Ventilation refers to any system that allows air to flow and move between the inside and outside of a property, providing fresh air for the people inside. Historically, people would rely on fixed air vents or opening doors and windows, but most modern businesses require mechanically assisted ventilation systems which come in four main types:

1. Extractor Fans

In their most basic forms, extractor fans are small fans connected to air vents or stainless steel exhausts that lead outside. Extractor fans are ideal for extracting stale, damp or polluted air out of individual wet rooms, helping prevent dampness and mould throughout the premises.

2. Positive Input Ventilation (PIV)

Effectively working as insertion fans, Positive Input Ventilation systems draw air from outside the building, filter it, and pump air into the building, creating a positive pressure environment. PIV helps reduce condensation, blow contaminants outside and improve the quality of air inside, but they are less effective at quickly removing contaminants like smoke.

3. Mechanical Ventilation with Heat Recovery (MVHR)

Mechanical Ventilation with Heat Recovery (MVHR) is a comprehensive ventilation system that supplies and extracts air throughout a building. These systems consist of two independent airflows, each with its own fan to extract stale air and draw air from outside whilst exchanging heat between the two, making it highly efficient.

4. Continuous Mechanical Extract Ventilation (MEV)

Continuous Mechanical Extract Ventilation systems provide continuous ventilation using multi-point extracts connected to a centralised unit. The central unit draws moisture-laden air from multiple rooms through stainless steel exhaust pipes, creating negative pressure, which should draw fresh air evenly into your property.

How do you ensure adequate ventilation?

Adequate ventilation in the workplace is covered under the Workplace (Health, Safety and Welfare) Regulations 1992, which state that workplaces need to be well ventilated in the proper manner. Specifically, workplaces should be ventilated with clean air drawn from outside and circulated throughout the building whilst diluting and removing humid or contaminated air.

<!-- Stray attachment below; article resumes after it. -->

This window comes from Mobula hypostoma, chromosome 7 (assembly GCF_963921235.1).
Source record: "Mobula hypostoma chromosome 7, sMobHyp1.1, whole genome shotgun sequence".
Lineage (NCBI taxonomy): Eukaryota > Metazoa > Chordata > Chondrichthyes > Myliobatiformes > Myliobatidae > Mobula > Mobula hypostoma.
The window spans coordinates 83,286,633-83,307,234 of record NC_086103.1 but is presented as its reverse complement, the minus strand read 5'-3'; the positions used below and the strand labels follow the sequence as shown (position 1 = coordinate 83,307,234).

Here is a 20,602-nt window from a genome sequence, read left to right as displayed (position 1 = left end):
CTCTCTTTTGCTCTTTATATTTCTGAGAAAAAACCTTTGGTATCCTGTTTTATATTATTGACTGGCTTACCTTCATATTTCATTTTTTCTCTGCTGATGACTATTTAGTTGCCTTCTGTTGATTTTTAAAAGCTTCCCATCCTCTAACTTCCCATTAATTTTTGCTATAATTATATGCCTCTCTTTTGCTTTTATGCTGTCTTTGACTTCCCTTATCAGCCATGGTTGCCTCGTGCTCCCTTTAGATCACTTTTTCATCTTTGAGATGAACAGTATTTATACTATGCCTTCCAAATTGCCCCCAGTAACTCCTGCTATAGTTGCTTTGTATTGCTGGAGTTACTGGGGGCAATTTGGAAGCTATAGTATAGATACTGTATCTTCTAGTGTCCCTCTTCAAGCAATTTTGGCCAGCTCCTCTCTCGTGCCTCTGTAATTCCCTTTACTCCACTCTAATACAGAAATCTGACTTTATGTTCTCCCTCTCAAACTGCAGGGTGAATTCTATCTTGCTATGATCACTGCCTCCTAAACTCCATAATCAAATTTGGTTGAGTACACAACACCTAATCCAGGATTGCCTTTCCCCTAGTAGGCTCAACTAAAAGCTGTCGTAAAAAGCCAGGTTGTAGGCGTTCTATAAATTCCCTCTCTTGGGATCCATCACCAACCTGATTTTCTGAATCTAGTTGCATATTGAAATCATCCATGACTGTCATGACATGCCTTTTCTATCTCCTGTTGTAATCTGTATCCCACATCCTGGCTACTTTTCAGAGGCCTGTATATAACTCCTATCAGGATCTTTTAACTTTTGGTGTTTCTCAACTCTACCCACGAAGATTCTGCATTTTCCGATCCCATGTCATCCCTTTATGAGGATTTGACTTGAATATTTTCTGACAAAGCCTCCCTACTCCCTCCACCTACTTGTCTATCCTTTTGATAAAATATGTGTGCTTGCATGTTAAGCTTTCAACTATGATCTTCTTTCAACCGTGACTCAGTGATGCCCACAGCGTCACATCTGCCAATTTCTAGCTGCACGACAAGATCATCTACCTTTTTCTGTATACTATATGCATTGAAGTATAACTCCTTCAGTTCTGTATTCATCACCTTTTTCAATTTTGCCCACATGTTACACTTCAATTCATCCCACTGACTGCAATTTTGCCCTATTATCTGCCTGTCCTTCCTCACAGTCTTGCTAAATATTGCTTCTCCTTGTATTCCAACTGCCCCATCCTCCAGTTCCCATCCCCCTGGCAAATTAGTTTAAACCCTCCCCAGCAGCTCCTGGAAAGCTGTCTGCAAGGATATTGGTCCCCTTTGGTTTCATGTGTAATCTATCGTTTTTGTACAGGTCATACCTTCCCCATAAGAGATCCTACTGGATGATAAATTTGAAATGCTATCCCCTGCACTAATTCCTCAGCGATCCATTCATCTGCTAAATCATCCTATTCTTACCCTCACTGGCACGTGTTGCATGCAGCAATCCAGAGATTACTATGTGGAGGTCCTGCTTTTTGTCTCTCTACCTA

However, in smaller shops or offices (especially those with large doors or windows), natural ventilation from outside may be enough to ensure adequate ventilation. The best way to check whether your current ventilation system is suitable is by asking a professional to evaluate your premises, so they can recommend new equipment and check the existing setup.

What are the limitations of local exhaust ventilation?

Although Local Exhaust Ventilation (LEV) systems are an excellent way to remove airborne contaminants from your workplace, they aren’t infallible. Depending on the type of system installed, LEVs require regular cleaning and maintenance, especially if they rely on filters which will become clogged and ineffective over time.

LEVs aren’t a guaranteed solution to your airborne contaminant issues, as they must be designed to your requirements, professionally installed and properly maintained to be effective. For the best results, an LEV system should be designed for your needs (is it removing smoke or particulates), built with the best materials (such as stainless steel exhaust pipes) and maintained regularly.

If you try to keep your workplace free of airborne contaminants using equipment that is not suited to your requirements, poorly installed or incorrectly maintained, then you might as well not have an LEV system at all.